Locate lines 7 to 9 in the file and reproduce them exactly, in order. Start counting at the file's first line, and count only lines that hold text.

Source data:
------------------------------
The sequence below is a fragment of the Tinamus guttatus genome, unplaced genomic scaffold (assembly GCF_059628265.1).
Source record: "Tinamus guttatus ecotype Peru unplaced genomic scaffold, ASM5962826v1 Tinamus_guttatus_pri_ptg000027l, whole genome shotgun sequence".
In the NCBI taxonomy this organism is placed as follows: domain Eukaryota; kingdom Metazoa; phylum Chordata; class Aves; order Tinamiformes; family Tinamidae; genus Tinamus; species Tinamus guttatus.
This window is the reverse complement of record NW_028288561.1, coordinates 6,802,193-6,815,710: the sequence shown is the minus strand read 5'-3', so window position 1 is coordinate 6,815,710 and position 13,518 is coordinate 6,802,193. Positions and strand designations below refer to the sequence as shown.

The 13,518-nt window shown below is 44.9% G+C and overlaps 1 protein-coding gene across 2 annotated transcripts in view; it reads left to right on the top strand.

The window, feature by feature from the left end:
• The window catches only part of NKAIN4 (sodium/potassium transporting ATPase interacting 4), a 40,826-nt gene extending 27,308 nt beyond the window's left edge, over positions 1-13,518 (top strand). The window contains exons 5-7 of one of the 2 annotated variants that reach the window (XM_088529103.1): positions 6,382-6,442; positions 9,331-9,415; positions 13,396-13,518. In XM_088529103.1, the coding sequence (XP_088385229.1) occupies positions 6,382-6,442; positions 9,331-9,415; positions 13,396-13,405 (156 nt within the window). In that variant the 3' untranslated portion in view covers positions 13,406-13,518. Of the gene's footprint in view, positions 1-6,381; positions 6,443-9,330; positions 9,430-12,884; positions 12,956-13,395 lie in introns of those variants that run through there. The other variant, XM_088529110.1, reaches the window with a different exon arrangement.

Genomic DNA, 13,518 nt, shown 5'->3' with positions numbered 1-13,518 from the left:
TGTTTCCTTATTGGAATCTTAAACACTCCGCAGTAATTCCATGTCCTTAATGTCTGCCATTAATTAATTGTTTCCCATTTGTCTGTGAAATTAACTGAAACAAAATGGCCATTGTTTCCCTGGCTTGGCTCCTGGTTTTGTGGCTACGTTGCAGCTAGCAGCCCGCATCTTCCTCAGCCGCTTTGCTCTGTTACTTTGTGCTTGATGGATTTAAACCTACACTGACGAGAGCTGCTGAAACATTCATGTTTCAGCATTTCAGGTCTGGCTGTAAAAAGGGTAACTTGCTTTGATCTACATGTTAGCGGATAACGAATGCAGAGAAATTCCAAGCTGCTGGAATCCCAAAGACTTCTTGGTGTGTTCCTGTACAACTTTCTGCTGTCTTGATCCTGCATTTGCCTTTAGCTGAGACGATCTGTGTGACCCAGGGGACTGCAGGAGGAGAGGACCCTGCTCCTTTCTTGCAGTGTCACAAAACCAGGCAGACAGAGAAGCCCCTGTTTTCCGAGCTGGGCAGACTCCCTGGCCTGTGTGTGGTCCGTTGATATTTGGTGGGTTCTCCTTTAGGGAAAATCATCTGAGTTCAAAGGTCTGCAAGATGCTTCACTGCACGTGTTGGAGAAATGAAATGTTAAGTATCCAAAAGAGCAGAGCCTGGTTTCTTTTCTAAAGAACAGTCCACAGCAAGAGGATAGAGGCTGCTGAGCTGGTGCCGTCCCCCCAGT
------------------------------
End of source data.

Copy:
• The window catches only part of NKAIN4 (sodium/potassium transporting ATPase interacting 4), a 40,826-nt gene extending 27,308 nt beyond the window's left edge, over positions 1-13,518 (top strand). The window contains exons 5-7 of one of the 2 annotated variants that reach the window (XM_088529103.1): positions 6,382-6,442; positions 9,331-9,415; positions 13,396-13,518. In XM_088529103.1, the coding sequence (XP_088385229.1) occupies positions 6,382-6,442; positions 9,331-9,415; positions 13,396-13,405 (156 nt within the window). In that variant the 3' untranslated portion in view covers positions 13,406-13,518. Of the gene's footprint in view, positions 1-6,381; positions 6,443-9,330; positions 9,430-12,884; positions 12,956-13,395 lie in introns of those variants that run through there. The other variant, XM_088529110.1, reaches the window with a different exon arrangement.

Genomic DNA, 13,518 nt, shown 5'->3' with positions numbered 1-13,518 from the left:
TGTTTCCTTATTGGAATCTTAAACACTCCGCAGTAATTCCATGTCCTTAATGTCTGCCATTAATTAATTGTTTCCCATTTGTCTGTGAAATTAACTGAAACAAAATGGCCATTGTTTCCCTGGCTTGGCTCCTGGTTTTGTGGCTACGTTGCAGCTAGCAGCCCGCATCTTCCTCAGCCGCTTTGCTCTGTTACTTTGTGCTTGATGGATTTAAACCTACACTGACGAGAGCTGCTGAAACATTCATGTTTCAGCATTTCAGGTCTGGCTGTAAAAAGGGTAACTTGCTTTGATCTACATGTTAGCGGATAACGAATGCAGAGAAATTCCAAGCTGCTGGAATCCCAAAGACTTCTTGGTGTGTTCCTGTACAACTTTCTGCTGTCTTGATCCTGCATTTGCCTTTAGCTGAGACGATCTGTGTGACCCAGGGGACTGCAGGAGGAGAGGACCCTGCTCCTTTCTTGCAGTGTCACAAAACCAGGCAGACAGAGAAGCCCCTGTTTTCCGAGCTGGGCAGACTCCCTGGCCTGTGTGTGGTCCGTTGATATTTGGTGGGTTCTCCTTTAGGGAAAATCATCTGAGTTCAAAGGTCTGCAAGATGCTTCACTGCACGTGTTGGAGAAATGAAATGTTAAGTATCCAAAAGAGCAGAGCCTGGTTTCTTTTCTAAAGAACAGTCCACAGCAAGAGGATAGAGGCTGCTGAGCTGGTGCCGTCCCCCCAGT